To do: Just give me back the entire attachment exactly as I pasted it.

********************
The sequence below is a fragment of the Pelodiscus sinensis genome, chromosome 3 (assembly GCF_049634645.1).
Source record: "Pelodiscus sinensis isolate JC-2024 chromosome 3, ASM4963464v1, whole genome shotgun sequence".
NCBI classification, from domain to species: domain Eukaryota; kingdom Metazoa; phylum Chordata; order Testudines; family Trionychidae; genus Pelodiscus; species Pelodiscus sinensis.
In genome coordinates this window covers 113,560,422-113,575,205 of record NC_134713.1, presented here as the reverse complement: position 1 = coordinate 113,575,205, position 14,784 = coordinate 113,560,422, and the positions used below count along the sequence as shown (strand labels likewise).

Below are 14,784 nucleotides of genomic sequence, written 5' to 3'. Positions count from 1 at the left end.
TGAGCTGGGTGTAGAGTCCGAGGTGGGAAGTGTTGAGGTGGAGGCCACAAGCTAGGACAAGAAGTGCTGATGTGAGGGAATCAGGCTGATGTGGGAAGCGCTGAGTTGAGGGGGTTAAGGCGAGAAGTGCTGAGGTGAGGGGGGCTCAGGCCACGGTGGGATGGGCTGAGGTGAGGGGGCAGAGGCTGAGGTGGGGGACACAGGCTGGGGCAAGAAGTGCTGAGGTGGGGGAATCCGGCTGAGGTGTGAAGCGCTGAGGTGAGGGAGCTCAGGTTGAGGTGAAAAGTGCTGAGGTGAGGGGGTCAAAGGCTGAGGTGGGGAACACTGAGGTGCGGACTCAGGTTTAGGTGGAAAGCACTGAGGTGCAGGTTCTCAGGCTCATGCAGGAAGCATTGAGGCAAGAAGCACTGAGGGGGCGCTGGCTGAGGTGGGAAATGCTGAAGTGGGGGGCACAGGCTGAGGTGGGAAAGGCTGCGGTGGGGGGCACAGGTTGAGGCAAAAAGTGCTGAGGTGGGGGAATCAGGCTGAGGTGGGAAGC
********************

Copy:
The sequence below is a fragment of the Pelodiscus sinensis genome, chromosome 3 (assembly GCF_049634645.1).
Source record: "Pelodiscus sinensis isolate JC-2024 chromosome 3, ASM4963464v1, whole genome shotgun sequence".
NCBI classification, from domain to species: domain Eukaryota; kingdom Metazoa; phylum Chordata; order Testudines; family Trionychidae; genus Pelodiscus; species Pelodiscus sinensis.
In genome coordinates this window covers 113,560,422-113,575,205 of record NC_134713.1, presented here as the reverse complement: position 1 = coordinate 113,575,205, position 14,784 = coordinate 113,560,422, and the positions used below count along the sequence as shown (strand labels likewise).

Below are 14,784 nucleotides of genomic sequence, written 5' to 3'. Positions count from 1 at the left end.
TGAGCTGGGTGTAGAGTCCGAGGTGGGAAGTGTTGAGGTGGAGGCCACAAGCTAGGACAAGAAGTGCTGATGTGAGGGAATCAGGCTGATGTGGGAAGCGCTGAGTTGAGGGGGTTAAGGCGAGAAGTGCTGAGGTGAGGGGGGCTCAGGCCACGGTGGGATGGGCTGAGGTGAGGGGGCAGAGGCTGAGGTGGGGGACACAGGCTGGGGCAAGAAGTGCTGAGGTGGGGGAATCCGGCTGAGGTGTGAAGCGCTGAGGTGAGGGAGCTCAGGTTGAGGTGAAAAGTGCTGAGGTGAGGGGGTCAAAGGCTGAGGTGGGGAACACTGAGGTGCGGACTCAGGTTTAGGTGGAAAGCACTGAGGTGCAGGTTCTCAGGCTCATGCAGGAAGCATTGAGGCAAGAAGCACTGAGGGGGCGCTGGCTGAGGTGGGAAATGCTGAAGTGGGGGGCACAGGCTGAGGTGGGAAAGGCTGCGGTGGGGGGCACAGGTTGAGGCAAAAAGTGCTGAGGTGGGGGAATCAGGCTGAGGTGGGAAGC